A hessian guide to the proper care and maintenance of your records and sound equipment, part I – digital

Throughout the years, I have met many hessians that, despite the passion for metal music that is so common among them, haven’t yet learned how to take care of their records and sound equipment of which they depend so much.

Being part of a culture means, among many other things, maintaining the material manifestations of that culture. We get stronger, as individuals and as a culture, by learning good habits and applying our energies towards the preservation of the things that we care the most.

So it is imperative for us at the Hessian Studies Center, in our efforts to improve the well-being of metalheads worldwide, that we provide our readers with a comprehensive guide to the proper care of your music records and reproduction system.


Compact discs are by far the recording medium of preference for hessians of all ages and inclinations, and it is easy to see why: it is small, so it’s easily transportable and manageable, provides great, clean sound, and doesn’t degrade with use since the reproduction of sound doesn’t involve the constant friction of a needle or a cassette tape head. Of course, this medium has its detractors, and much more in the metal culture than other music-oriented human groups, for reasons we’ll explain later on.

Despite its advantages, CDs are very easy to damage if mistreated, so you must take the following cautions:

– Never touch the readable surface of the CD. Grab the discs by its edges, never by the middle. It could get fingerprints on it, resulting in bad playback.
– Always keep the CD in a protective jewelcase if you ain’t playing it. Other storing devices, such as wallets and cakeboxes, are not recommended since they could easily scratch the discs. Make sure that you have the inner tray of the CD case as clean as possible, removing all particles of dust, before storing the CD.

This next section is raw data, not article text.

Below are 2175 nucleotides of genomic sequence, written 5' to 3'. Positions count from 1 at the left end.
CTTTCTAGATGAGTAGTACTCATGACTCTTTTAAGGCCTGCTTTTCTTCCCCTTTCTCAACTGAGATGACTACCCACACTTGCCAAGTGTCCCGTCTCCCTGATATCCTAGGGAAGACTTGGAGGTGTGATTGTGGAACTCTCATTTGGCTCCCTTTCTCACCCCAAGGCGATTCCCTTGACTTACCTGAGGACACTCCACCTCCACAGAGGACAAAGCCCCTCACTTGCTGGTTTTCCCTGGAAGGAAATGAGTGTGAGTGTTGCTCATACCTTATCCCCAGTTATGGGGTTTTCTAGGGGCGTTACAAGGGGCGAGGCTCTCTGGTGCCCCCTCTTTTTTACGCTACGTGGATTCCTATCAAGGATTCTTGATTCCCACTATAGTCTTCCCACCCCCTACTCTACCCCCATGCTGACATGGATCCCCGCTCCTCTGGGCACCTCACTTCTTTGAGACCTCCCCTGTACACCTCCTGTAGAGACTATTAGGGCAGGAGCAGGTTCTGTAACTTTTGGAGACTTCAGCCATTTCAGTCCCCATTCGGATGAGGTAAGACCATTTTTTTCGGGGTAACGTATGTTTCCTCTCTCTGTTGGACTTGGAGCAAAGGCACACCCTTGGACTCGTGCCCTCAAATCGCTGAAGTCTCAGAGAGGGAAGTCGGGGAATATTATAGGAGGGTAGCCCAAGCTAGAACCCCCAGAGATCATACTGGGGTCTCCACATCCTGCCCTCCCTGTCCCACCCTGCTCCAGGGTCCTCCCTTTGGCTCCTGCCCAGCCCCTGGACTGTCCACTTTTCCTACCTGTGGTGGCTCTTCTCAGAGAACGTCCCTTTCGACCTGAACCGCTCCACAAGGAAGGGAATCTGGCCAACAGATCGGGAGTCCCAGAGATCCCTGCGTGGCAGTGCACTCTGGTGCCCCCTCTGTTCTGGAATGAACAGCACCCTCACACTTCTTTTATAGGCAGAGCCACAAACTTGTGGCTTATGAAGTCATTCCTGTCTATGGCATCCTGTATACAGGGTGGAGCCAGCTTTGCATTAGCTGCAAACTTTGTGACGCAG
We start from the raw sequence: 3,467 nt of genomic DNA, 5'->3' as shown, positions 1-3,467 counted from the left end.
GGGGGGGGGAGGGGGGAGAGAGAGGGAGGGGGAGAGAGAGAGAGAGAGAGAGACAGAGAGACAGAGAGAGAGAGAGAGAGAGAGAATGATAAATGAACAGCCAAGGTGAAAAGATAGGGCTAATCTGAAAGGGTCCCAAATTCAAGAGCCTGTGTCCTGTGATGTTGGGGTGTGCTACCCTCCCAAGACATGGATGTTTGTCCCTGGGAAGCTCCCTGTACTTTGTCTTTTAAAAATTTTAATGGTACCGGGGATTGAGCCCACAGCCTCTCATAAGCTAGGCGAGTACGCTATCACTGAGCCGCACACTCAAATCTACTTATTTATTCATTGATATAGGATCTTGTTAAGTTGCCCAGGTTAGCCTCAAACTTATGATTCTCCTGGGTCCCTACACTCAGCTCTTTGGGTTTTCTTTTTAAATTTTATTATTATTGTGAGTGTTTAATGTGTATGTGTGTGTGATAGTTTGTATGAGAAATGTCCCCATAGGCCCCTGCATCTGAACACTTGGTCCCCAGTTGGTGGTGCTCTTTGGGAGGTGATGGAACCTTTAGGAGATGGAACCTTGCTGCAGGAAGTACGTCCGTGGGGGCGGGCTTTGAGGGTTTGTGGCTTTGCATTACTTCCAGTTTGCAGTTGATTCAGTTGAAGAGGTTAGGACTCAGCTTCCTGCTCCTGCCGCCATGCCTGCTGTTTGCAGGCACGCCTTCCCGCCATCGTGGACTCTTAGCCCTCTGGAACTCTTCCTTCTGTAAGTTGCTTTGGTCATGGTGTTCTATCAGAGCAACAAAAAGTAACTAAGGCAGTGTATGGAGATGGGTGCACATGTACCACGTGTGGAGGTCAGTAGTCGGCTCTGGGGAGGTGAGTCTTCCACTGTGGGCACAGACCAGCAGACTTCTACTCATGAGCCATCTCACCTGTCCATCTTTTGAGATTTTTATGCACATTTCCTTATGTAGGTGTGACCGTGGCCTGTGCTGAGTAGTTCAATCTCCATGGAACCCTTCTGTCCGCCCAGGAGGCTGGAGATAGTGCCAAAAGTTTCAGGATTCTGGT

-If the CD gets some dirt or dust on it, clean with a dry cloth, gently so that you barely touch the surface of the CD.
– Keep your CDs away from humidity or high temperatures. If your CD gets splashed with water, gently dry it with a soft cloth, from center to edge, in a careful fashion so that you don’t scratch it.
Never use solvents or liquids of the sort to clean the CD, save for those cleaning kits available in commerce. Better yet, Just try your best to keep your CDs from getting dirt on them and they’ll be fine.
– If your CD ever gets scratched, and those aren’t too deep into the surface, you can try one of those machines that refinish the readable surface, meaning they remove the scratches by polishing the acrylic plastic that is the transparent layer of the CD. If the scratch is too deep, or in the label side of the disc, it probably damaged the silver layer (where the audio is recorded). In that case you’re screwed. Repair kits aren’t too efective, so I wouldn’t mind with them if I’m you. DVD renting or used CD stores usually keep one of the aforementioned machines handy, and charge a small fee for the repair of a disc or several.

Also, keep in mind that straight scratches from the center to the edge of the CD are much less likely to cause your CD to malfunction when compared to scratches paralel to the circumference of the disc, for obvious reasons – a CD reproduction system can afford to lose one or a few bits without any problems, but not several of them, in which case the information (audio) might be impossible to read by the equipment.


To record a sample from your recordings, compilations and rare albums you know you won’t easily get otherwise, CDRs are very practical. They are also cheaper than they were years ago, but the average in price have lowered in great part because of cheap quality CDRs flooding the market. In choosing your recording medium, pick a good brand of CDR: Sony, Zykon, Kodak, Mitsui. Buying the CDRs in packs of 20, 25 or 50 is cheaper in the long term as well (less value per unit).